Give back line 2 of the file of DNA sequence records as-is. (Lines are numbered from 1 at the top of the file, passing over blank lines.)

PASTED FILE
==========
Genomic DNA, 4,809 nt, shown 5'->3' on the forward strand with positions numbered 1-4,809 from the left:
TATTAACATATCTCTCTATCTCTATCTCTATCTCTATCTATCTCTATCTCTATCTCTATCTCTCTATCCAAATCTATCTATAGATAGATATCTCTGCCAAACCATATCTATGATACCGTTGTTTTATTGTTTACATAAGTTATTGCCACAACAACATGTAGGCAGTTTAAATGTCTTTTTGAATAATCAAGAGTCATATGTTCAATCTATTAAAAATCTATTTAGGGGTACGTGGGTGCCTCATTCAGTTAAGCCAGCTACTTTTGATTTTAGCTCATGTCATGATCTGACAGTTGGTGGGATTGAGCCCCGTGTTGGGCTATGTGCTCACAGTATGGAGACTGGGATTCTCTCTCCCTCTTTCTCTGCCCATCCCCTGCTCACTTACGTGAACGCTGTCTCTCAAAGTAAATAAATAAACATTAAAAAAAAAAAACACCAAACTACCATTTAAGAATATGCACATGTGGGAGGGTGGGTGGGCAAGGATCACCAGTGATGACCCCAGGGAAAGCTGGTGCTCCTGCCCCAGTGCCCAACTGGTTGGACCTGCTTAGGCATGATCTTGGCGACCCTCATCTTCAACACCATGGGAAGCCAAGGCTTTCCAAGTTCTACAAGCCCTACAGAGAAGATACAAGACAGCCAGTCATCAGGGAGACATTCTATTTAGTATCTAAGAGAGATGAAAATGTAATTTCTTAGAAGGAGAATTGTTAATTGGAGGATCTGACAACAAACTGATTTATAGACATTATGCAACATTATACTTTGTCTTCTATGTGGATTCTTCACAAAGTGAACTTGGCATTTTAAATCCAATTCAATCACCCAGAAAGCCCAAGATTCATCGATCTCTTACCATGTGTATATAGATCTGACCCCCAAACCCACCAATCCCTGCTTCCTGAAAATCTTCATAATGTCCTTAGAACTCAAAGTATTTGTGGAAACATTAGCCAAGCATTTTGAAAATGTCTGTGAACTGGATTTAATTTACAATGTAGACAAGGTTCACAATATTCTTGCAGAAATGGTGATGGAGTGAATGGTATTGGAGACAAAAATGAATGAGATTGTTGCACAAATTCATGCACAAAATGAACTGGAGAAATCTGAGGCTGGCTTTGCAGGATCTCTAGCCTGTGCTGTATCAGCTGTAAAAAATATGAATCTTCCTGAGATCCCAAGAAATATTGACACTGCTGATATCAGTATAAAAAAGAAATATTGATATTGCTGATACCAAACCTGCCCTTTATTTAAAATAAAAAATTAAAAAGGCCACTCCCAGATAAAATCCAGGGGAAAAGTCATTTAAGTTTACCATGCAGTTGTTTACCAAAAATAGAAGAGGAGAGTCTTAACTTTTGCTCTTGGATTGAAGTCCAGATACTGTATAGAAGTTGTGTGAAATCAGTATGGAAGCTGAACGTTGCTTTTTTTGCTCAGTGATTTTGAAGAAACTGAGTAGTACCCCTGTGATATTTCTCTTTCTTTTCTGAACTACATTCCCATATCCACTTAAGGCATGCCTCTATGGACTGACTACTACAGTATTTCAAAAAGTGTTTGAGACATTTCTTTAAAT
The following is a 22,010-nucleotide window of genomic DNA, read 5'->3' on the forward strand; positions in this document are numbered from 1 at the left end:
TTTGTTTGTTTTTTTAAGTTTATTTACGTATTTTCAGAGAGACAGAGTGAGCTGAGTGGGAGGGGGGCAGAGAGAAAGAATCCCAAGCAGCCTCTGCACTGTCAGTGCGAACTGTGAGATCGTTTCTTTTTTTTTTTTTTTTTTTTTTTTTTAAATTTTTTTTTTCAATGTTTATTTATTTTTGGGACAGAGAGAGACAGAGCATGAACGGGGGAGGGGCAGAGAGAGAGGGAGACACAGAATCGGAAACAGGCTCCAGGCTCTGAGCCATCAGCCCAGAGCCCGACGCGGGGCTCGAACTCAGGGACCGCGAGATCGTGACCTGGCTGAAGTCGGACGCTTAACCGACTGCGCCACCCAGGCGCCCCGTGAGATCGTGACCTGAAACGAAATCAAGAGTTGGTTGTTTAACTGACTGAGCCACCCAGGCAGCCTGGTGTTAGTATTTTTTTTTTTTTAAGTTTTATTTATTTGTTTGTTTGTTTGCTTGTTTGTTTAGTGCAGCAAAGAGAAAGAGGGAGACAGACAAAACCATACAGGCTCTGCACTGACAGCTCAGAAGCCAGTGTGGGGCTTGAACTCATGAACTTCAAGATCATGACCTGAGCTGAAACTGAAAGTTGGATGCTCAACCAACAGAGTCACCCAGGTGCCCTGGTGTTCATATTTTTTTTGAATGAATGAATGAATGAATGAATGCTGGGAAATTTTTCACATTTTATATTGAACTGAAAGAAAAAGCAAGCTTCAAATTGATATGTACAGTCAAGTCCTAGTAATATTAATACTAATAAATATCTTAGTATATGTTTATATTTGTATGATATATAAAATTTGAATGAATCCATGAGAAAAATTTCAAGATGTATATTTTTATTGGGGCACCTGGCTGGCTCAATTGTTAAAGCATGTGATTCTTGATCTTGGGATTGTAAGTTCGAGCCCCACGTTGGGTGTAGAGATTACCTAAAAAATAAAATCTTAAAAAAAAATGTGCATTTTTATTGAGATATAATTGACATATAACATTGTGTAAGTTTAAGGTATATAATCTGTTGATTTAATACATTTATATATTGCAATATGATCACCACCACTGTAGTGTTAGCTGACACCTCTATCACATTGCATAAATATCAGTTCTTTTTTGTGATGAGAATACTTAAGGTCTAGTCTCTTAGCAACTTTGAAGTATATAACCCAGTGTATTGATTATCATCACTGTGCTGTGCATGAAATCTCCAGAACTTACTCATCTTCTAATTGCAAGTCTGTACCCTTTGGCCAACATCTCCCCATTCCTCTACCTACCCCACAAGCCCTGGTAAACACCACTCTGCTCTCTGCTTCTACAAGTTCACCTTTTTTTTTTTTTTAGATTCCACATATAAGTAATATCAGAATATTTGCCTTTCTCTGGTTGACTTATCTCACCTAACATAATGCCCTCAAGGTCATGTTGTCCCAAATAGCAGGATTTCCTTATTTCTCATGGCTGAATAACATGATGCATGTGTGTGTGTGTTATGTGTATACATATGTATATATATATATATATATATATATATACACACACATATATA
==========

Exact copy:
TATTAACATATCTCTCTATCTCTATCTCTATCTCTATCTATCTCTATCTCTATCTCTATCTCTCTATCCAAATCTATCTATAGATAGATATCTCTGCCAAACCATATCTATGATACCGTTGTTTTATTGTTTACATAAGTTATTGCCACAACAACATGTAGGCAGTTTAAATGTCTTTTTGAATAATCAAGAGTCATATGTTCAATCTATTAAAAATCTATTTAGGGGTACGTGGGTGCCTCATTCAGTTAAGCCAGCTACTTTTGATTTTAGCTCATGTCATGATCTGACAGTTGGTGGGATTGAGCCCCGTGTTGGGCTATGTGCTCACAGTATGGAGACTGGGATTCTCTCTCCCTCTTTCTCTGCCCATCCCCTGCTCACTTACGTGAACGCTGTCTCTCAAAGTAAATAAATAAACATTAAAAAAAAAAAACACCAAACTACCATTTAAGAATATGCACATGTGGGAGGGTGGGTGGGCAAGGATCACCAGTGATGACCCCAGGGAAAGCTGGTGCTCCTGCCCCAGTGCCCAACTGGTTGGACCTGCTTAGGCATGATCTTGGCGACCCTCATCTTCAACACCATGGGAAGCCAAGGCTTTCCAAGTTCTACAAGCCCTACAGAGAAGATACAAGACAGCCAGTCATCAGGGAGACATTCTATTTAGTATCTAAGAGAGATGAAAATGTAATTTCTTAGAAGGAGAATTGTTAATTGGAGGATCTGACAACAAACTGATTTATAGACATTATGCAACATTATACTTTGTCTTCTATGTGGATTCTTCACAAAGTGAACTTGGCATTTTAAATCCAATTCAATCACCCAGAAAGCCCAAGATTCATCGATCTCTTACCATGTGTATATAGATCTGACCCCCAAACCCACCAATCCCTGCTTCCTGAAAATCTTCATAATGTCCTTAGAACTCAAAGTATTTGTGGAAACATTAGCCAAGCATTTTGAAAATGTCTGTGAACTGGATTTAATTTACAATGTAGACAAGGTTCACAATATTCTTGCAGAAATGGTGATGGAGTGAATGGTATTGGAGACAAAAATGAATGAGATTGTTGCACAAATTCATGCACAAAATGAACTGGAGAAATCTGAGGCTGGCTTTGCAGGATCTCTAGCCTGTGCTGTATCAGCTGTAAAAAATATGAATCTTCCTGAGATCCCAAGAAATATTGACACTGCTGATATCAGTATAAAAAAGAAATATTGATATTGCTGATACCAAACCTGCCCTTTATTTAAAATAAAAAATTAAAAAGGCCACTCCCAGATAAAATCCAGGGGAAAAGTCATTTAAGTTTACCATGCAGTTGTTTACCAAAAATAGAAGAGGAGAGTCTTAACTTTTGCTCTTGGATTGAAGTCCAGATACTGTATAGAAGTTGTGTGAAATCAGTATGGAAGCTGAACGTTGCTTTTTTTGCTCAGTGATTTTGAAGAAACTGAGTAGTACCCCTGTGATATTTCTCTTTCTTTTCTGAACTACATTCCCATATCCACTTAAGGCATGCCTCTATGGACTGACTACTACAGTATTTCAAAAAGTGTTTGAGACATTTCTTTAAAT